Blood Flow Restriction (BFR) strength training is a new option in rehabilitation for those needing to increase muscle size and strength, and who also need to reduce the stress on their joints. Even though BFR is new in terms of Western clinical application, there is over 40 years’ worth of research that has gone into the development of BFR training protocols. It originated in Japan in the 1960’s by Dr. Yoshiaki Sato and is known as “Kaatsu Training”, which translates to “Training Under Pressure”. Since then, it has spread to many parts of the world, becoming a treatment method for some of the most world-renowned athletes. You may have heard about it, read about it or even seen a keen gym goer almost completely cut off blood circulation to his arms with a tourniquet to get that extra pump. But what is it, and does it work?
How does Blood Flow Restriction training work?
BFR training limits the blood flow to the musculature decreasing the amount of oxygen going into the tissues. The constrictive pressure applied to the muscle also increases the amount of blood pooling in the limb, hence decreasing its ability to recover as efficiently. This may sound counter-intuitive, however BFR training has been shown to increase muscle size and muscle strength significantly when lifting lighter loads compared to just lifting light loads alone. This finding was shown with Lowery et al, 2013 when they studied the effects of performing 3 sets of 30 repetitions with 30% of their maximum lift. They found that muscle thickness increased significantly after 8 weeks.
This is great news for those who do not have the capacity to lift heavy loads such as those recovering from ACL (knee) reconstructions and other joint operations, and the older population who have sore joints. This new method of weight training is an option to still gain great strength benefits without exposure to heavy loads.
Is Blood Flow Restriction training better at building muscle than strength training with heavy loads?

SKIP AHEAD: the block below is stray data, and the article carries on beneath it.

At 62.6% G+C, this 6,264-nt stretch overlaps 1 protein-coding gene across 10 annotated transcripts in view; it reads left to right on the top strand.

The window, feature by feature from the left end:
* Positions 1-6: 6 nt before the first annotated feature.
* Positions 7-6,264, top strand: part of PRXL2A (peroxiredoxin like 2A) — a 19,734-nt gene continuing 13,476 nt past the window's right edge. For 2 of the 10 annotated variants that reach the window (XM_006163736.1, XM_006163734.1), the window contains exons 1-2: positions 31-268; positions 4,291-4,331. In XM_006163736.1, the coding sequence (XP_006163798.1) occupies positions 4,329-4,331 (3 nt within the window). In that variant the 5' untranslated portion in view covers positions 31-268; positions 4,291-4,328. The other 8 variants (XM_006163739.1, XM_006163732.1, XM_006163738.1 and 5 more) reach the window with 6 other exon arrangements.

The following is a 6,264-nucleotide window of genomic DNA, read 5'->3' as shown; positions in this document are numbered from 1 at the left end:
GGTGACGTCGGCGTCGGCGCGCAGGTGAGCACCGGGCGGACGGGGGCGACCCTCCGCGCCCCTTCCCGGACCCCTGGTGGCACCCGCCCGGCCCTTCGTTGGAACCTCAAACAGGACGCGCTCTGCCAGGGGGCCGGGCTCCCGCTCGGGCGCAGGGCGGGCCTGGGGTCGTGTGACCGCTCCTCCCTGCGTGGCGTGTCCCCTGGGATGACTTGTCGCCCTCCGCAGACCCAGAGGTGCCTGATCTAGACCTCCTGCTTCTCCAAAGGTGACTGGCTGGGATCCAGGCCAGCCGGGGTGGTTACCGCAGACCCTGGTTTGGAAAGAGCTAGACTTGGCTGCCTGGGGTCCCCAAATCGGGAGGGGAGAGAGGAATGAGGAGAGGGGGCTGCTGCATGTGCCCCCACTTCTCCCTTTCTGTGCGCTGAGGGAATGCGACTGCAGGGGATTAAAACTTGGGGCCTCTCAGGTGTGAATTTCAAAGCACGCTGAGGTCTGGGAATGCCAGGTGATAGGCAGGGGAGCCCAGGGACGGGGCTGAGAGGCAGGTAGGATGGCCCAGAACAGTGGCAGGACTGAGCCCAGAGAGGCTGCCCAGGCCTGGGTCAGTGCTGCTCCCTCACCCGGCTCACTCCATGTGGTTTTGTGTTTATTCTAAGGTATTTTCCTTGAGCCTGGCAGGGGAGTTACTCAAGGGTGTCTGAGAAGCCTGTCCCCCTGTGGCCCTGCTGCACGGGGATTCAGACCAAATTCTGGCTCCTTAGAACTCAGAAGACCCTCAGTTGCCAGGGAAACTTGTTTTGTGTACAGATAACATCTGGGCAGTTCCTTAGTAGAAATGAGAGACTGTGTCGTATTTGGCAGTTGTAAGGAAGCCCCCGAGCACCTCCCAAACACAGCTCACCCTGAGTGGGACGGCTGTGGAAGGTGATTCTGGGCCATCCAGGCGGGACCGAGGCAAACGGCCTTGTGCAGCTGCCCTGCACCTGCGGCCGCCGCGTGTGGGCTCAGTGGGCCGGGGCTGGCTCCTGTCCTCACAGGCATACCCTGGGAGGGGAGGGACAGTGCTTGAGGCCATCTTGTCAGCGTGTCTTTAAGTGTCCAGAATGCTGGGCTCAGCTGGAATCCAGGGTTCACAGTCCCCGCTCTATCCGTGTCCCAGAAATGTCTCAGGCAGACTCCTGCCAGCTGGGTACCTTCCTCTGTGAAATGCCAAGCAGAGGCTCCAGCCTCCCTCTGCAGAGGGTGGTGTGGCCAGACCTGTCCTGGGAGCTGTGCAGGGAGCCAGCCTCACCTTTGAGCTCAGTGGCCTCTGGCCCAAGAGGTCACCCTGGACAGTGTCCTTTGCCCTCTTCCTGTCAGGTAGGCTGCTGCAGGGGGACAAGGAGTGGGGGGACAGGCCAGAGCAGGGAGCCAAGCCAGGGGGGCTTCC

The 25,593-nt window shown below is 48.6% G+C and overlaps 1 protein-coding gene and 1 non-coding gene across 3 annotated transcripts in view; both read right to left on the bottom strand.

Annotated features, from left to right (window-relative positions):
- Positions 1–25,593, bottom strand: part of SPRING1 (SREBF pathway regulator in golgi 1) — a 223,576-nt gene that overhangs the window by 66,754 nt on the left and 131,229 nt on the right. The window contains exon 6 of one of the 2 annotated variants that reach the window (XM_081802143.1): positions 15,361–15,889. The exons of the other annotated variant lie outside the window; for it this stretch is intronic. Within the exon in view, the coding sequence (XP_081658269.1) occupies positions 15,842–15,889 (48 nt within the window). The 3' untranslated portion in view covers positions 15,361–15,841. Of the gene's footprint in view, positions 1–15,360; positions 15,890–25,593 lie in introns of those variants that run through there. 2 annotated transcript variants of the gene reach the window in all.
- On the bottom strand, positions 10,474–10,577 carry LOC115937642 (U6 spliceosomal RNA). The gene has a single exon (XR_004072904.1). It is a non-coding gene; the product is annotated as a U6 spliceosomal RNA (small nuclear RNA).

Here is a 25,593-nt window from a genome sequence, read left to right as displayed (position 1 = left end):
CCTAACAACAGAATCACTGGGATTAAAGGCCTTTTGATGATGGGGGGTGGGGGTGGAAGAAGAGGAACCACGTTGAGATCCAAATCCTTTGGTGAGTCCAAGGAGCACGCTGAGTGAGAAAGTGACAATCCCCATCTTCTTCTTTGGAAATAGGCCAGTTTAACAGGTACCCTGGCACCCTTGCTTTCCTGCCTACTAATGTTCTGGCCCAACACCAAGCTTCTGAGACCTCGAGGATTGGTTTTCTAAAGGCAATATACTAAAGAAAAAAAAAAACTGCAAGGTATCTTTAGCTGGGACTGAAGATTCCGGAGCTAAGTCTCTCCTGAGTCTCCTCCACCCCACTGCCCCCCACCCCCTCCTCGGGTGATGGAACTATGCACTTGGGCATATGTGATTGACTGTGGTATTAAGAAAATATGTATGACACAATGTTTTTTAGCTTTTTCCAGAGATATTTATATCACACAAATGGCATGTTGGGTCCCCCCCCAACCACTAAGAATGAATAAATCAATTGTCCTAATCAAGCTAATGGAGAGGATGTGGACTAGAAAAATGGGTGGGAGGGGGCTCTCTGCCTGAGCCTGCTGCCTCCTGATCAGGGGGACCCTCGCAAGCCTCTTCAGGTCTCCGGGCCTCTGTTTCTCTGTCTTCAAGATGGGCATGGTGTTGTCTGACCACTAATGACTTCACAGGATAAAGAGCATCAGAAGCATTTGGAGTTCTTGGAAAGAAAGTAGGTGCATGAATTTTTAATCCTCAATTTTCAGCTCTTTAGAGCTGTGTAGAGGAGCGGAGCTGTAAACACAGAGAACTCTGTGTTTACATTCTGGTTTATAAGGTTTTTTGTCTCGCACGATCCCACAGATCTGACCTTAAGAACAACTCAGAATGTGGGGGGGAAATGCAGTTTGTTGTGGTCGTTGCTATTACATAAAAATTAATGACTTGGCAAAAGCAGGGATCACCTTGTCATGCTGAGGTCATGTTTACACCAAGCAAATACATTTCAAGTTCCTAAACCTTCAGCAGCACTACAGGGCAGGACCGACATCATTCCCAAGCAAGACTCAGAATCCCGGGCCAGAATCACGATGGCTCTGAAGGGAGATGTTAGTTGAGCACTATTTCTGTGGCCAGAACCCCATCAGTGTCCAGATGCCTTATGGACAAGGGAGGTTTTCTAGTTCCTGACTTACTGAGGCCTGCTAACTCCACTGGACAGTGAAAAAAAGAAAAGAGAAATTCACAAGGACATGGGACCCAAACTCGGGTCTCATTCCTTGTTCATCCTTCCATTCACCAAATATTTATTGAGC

In essence, no. When BFR was compared to heavy load lifting it showed that lifting heavier loads is the optimal way to get stronger (Hughes et al, 2017).
How do you implement this method of training?
BFR training has been shown to be effective both in strength training (with loads and weights) as well as with light cardio exercise. In both scenarios, a specialised cuff is placed around a point on the limb, and inflated to a measured pressure. The decision on exactly what pressure and dosage is used is based on the assessment of the individual.
In recent research BFR has been shown to be effective when used while walking. Those who walked for 20 minutes with the addition of BFR were shown to increase strength gains by up to 27% when compared to walking without the addition of BFR (Centner et al, 2019).
Another piece of research found BFR to have a great effect on preventing muscle wasting for those who have a limb immobilised after surgery. Positive results were shown even when BFR was utilised at a minimal pressure of 50mmHg (Hughes et al 2017). The same study also showed BFR may have some other positive health benefits aside from muscle size and strength. It may help promote protein synthesis in the older population susceptible to sarcopenia, as well as showing positive results for bone health. It was also suggested that it can keep arteries more elastic, improving arterial compliance and possibly decreasing some cardiovascular complications.
What are the risks of using a tight band around the limb to alter blood flow?
BFR sounds like the cure to everything, however there are some safety precautions and contraindications we need to consider. There are some concerns for implementing this training for those susceptible to deep vein thrombosis, cardiac disease, as well as those who are pregnant. All individuals who have recently had surgery also need to be thoroughly screened as to whether they should consider this as an option. The studies completed on BFR training showed there were occasional circumstances where numbness lingered after using BFR techniques. This was thought to be due to compression of superficial nerves and proper administering of the BFR cuff will reduce the likelihood of this.
So far, studies have shown that there were no significant increases in coagulation markers in the blood of BFR participants suggesting that BFR poses no greater risk in creating a DVT compared to regular exercise (Patterson et al, 2019).
However, as with any new technique, we need to carefully follow the progress of those who have been using BFR techniques for some time and be sure there are no long-term issues that may present further down the track.
At Malvern Physiotherapy Clinic we have the specific equipment to offer BFR training for those we think may best benefit from it. If you want to start this type of training, book in with our physiotherapist Yannick Chani and he will show you how to use this method after completing an assessment and screening test.
Note: We may also ask you to get clearance from your GP before you complete this type of session.
Written by Yannick Chani
If you have any questions about BFR training, feel free to email Yannick Chani at firstname.lastname@example.org